Possible-worlds accounts of mental or linguistic content are often criticized for being too coarse-grained. To make room for more fine-grained distinctions among contents, several authors have recently proposed extending the space of possible worlds by "impossible worlds". We argue that this strategy comes with serious costs: we would effectively have to abandon most of the features that make the possible-worlds framework attractive. More generally, we argue that while there are intuitive and theoretical considerations against overly coarse-grained notions of content, the (...)
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  6. A Dynamic Solution to the Problem of Logical Omniscience.Mattias Skipper & Jens Christian Bjerring - 2019 - Journal of Philosophical Logic 48 (3):501-521.
    The traditional possible-worlds model of belief describes agents as ‘logically omniscient’ in the sense that they believe all logical consequences of what they believe, including all logical truths. This is widely considered a problem if we want to reason about the epistemic lives of non-ideal agents who—much like ordinary human beings—are logically competent, but not logically omniscient. A popular strategy for avoiding logical omniscience centers around the use of impossible worlds: worlds that, in one way or another, violate the laws (...)
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  7. The value of responsibility gaps in algorithmic decision-making.Lauritz Munch, Jakob Mainz & Jens Christian Bjerring - 2023 - Ethics and Information Technology 25 (1):1-11.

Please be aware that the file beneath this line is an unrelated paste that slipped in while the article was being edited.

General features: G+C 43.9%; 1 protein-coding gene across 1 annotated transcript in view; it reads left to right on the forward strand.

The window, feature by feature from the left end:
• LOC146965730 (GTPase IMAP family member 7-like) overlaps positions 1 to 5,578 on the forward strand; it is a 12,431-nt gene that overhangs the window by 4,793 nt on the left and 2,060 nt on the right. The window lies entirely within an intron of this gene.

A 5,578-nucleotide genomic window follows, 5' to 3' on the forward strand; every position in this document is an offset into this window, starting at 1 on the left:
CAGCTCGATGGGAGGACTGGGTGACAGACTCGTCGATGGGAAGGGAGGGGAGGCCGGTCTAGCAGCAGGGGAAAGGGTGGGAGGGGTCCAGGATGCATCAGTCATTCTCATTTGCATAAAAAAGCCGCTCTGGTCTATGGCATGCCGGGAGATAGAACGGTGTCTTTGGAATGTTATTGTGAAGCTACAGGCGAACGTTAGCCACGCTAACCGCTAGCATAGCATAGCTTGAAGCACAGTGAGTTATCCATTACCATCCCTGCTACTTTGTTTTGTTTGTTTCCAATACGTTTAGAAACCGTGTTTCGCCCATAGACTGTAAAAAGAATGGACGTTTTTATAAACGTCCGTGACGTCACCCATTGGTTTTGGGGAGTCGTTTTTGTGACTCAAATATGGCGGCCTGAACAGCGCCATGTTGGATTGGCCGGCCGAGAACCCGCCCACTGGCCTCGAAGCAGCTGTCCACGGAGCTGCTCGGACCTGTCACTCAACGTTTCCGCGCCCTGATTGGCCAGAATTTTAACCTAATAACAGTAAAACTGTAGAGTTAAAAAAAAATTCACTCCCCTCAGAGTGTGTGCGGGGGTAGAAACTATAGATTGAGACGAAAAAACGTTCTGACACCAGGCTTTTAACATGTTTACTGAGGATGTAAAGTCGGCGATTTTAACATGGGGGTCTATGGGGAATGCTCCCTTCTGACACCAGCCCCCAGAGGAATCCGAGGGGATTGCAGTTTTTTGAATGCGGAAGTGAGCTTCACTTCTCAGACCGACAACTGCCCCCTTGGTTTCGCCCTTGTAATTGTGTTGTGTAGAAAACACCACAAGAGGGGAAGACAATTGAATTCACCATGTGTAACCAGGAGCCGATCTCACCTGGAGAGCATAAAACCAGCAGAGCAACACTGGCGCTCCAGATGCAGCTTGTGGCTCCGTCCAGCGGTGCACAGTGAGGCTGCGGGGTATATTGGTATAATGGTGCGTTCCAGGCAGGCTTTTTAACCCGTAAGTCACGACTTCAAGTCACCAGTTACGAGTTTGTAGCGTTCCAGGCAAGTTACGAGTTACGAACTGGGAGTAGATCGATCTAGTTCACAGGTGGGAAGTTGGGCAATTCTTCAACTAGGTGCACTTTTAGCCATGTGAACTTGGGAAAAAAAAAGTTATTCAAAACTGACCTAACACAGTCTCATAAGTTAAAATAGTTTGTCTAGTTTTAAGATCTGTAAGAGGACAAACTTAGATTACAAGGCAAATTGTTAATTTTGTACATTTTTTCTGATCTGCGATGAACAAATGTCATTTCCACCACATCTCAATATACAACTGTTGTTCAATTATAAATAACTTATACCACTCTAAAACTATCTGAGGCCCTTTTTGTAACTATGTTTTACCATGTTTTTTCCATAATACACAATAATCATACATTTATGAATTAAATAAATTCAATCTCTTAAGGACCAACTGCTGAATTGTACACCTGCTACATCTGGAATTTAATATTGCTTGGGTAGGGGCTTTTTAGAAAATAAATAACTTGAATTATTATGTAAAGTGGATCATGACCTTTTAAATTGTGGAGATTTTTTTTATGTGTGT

Many seem to think that AI-induced responsibility gaps are morally bad and therefore ought to be avoided. We argue, by contrast, that there is at least a pro tanto reason to welcome responsibility gaps. The central reason is that it can be bad for people to be responsible for wrongdoing. This, we argue, gives us one reason to prefer automated decision-making over human decision-making, especially in contexts where the risks of wrongdoing are high. While we are not the first to (...)
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  8. Impossible worlds and logical omniscience: an impossibility result.Jens Christian Bjerring - 2013 - Synthese 190 (13):2505-2524.
    In this paper, I investigate whether we can use a world-involving framework to model the epistemic states of non-ideal agents. The standard possible-world framework falters in this respect because of a commitment to logical omniscience. A familiar attempt to overcome this problem centers around the use of impossible worlds where the truths of logic can be false. As we shall see, if we admit impossible worlds where “anything goes” in modal space, it is easy to model extremely non-ideal agents that (...)
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  9. Fragmentation, metalinguistic ignorance, and logical omniscience.Jens Christian Bjerring & Weng Hong Tang - 2023 - Philosophical Studies 180 (7):2129-2151.